John Bourdeau serves up fresh, seasonal fare, exotic drinks, and a menu full of alternative selections for vegetarians and meatlovers at his hip restaurant.
Ever since John Bourdeau was 8 or 9 years old, he wanted to be a chef and run his own restaurant. He would read food magazines like Gourmet, and lots of cookbooks, learning as much as he could. Growing up on a farm in Woodbury, helping his parents raise cattle and other animals, he understood how important it was to begin cooking with food from the source. His parents also had a large garden with fresh vegetables, and they sold fresh milk. Later, John got jobs working in restaurants and learned on the job.
Bourdeau had plans to go to culinary school, but ended up working as a carpenter making a decent salary, while working weekends at a restaurant to keep learning about cooking. After working at a dozen or so restaurants, from fine dining to catering, and including a golf club, John finally reached his dream. It took him 20 years, but he did it. Three and a half years ago, he opened his own restaurant—Main Street Grill in Watertown. Like many well-known chefs before him, being motivated and driven helped him achieve his goal. “I love this industry for the people, the creativity, and the hard work,” says John. Having spent about 5 years working with his brother-in-law at Lucia restaurant in New Milford also gave John the know-how of running a business. He says it was a great experience.
How did he decide on Watertown as the location? “I felt that there was a need in the area as my wife Milly and I find our selves driving great distances for restaurants.” The location turned out to be a good one. His clientele comes from New Milford, Kent, Morris, Litchfield, Washington, Bantam, Woodbury, as well as Southbury, Middlebury and Waterbury.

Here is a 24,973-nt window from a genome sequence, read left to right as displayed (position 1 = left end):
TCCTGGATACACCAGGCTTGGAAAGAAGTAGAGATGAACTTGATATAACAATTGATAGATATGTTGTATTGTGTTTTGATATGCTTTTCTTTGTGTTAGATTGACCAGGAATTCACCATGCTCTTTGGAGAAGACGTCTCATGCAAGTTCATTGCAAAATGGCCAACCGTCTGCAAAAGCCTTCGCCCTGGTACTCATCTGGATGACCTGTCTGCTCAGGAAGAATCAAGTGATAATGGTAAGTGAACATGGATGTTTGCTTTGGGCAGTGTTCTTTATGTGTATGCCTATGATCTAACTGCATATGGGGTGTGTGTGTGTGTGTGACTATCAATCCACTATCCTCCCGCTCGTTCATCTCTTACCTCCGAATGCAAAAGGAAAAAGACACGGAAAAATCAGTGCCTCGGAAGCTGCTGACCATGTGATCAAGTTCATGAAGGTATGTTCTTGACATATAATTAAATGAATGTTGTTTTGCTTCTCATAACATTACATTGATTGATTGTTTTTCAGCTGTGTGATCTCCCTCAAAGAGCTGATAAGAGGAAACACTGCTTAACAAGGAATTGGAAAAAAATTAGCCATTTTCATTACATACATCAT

The atmosphere at Main Street Grill is warm and inviting, as well as comfortable. It seats about 65 to 80 people. Great music is playing at a level where you can still have a conversation while having dinner. The space has a spare, modern look to it, a long family-style table in the center, booths along the brick wall, and smaller tables on the other wall. Tucked in the back, is a cozy craft cocktail bar where unique local ales, wines and spirits such as small batch liquors are served. Many of the beers offered are from Connecticut such as City Steam, Hartford, Two Roads Stratford and New England Brewing in New Haven; some wines are from Walker Road and Woodbury; and also from Litchfield Distillery in Bantam.
The menu has something for everyone – vegetarian, gluten-free, fish, meat, pasta… it looks like a very inclusive menu. John gave a lot of thought to it. “With the menu, I think that you may have four people going out together and one might be vegetarian, one may want seafood and another may be a big fan of steak.” The menu is a fresh-oriented menu. Everything is made from scratch. He doesn’t use a freezer except for ice-cream. Even the crissants used in their popular Croissant Bread Pudding are made from scratch at the restaurant. John describes the food he serves as New American Cuisine, with influences from all over the world. He uses ingredients from local artisans, mostly all-natural/organic food. “I have a great network of friends that own or work at restaurants in Manhattan and they just inspire me all the time. There is so much diversity in restaurants there right now that I can see something new and exciting every time I visit.”
Since he is known for his bread pudding and the pistachio cake at Main Street Grill, we asked him if he enjoys baking as much as cooking. He replied, “Yes I do. I opened the bakery program at Mateo Restaurant in Watertown when it opened. I baked all types of breads including focacia, Pullman loaves, baggettes and Italian loaves.”
When asked what the most satisfying and most challenging parts of the job are, John replies, “The most satisfying is when someone enjoys our food and the experience that we offer. It’s great when someone says I feel like we are in NYC but we are 10 minutes from our house. The most challenging is finding the time to do all the things that I would like to do like meeting new farmers and hosting specialty dinner events.
As for the future of Main Street Grill, John Bourdeau would love to expand the bar area and create a private area for small parties. And he continues to search out more local food and beverage supporters. For now, he is busy making delicious meals and serving a full house.
Hours are: Sunday: 11am–2pm
Takeout and catering are also available.
Main Street Grill
663 Main Street